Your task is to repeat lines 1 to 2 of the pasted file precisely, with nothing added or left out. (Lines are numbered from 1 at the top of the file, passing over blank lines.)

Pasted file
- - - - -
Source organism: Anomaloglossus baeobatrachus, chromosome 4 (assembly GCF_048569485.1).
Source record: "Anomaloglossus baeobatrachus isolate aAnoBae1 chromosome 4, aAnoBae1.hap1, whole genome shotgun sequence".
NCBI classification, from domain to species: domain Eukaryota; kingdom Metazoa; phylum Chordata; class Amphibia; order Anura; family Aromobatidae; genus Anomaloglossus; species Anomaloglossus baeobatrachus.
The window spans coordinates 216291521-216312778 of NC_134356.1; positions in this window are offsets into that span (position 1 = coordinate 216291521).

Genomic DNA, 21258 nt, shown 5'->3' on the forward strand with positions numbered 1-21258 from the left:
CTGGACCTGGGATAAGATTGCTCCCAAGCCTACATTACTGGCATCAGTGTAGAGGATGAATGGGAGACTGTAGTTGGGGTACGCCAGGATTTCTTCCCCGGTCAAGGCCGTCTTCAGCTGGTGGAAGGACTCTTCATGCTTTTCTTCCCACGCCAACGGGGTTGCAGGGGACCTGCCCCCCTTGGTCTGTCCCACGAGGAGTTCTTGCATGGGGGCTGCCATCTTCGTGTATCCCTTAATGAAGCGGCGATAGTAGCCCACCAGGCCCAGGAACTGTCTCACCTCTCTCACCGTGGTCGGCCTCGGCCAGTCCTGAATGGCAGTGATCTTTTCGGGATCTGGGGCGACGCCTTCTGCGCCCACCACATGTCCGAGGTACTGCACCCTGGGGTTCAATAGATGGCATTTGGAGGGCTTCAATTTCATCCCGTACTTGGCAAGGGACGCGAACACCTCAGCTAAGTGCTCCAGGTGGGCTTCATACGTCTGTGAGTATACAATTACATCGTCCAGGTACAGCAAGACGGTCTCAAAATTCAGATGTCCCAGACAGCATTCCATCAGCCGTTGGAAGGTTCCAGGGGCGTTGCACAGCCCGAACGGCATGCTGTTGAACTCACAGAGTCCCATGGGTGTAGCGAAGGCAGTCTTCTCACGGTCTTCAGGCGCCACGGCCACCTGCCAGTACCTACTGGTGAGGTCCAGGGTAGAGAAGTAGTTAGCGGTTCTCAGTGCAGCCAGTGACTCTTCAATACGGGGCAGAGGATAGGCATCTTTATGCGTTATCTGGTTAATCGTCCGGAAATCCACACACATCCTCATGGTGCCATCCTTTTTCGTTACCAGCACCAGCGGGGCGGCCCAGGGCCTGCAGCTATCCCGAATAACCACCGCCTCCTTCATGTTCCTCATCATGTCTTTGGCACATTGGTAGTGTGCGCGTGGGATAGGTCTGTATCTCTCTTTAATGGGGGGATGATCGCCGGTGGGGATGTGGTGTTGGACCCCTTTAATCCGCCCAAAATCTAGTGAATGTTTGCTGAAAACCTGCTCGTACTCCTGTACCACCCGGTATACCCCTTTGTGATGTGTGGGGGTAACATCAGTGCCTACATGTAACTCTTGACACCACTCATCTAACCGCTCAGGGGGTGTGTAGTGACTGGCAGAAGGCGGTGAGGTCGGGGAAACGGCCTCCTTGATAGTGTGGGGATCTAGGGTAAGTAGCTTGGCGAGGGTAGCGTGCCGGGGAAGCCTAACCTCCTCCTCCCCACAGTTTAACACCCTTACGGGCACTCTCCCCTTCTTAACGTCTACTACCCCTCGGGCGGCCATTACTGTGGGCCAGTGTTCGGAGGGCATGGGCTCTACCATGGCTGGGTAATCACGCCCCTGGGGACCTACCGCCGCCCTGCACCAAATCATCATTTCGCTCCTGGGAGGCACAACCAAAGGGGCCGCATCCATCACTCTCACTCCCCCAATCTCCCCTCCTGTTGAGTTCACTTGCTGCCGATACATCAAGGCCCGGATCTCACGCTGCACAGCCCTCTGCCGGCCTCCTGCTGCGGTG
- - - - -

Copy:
Source organism: Anomaloglossus baeobatrachus, chromosome 4 (assembly GCF_048569485.1).
Source record: "Anomaloglossus baeobatrachus isolate aAnoBae1 chromosome 4, aAnoBae1.hap1, whole genome shotgun sequence".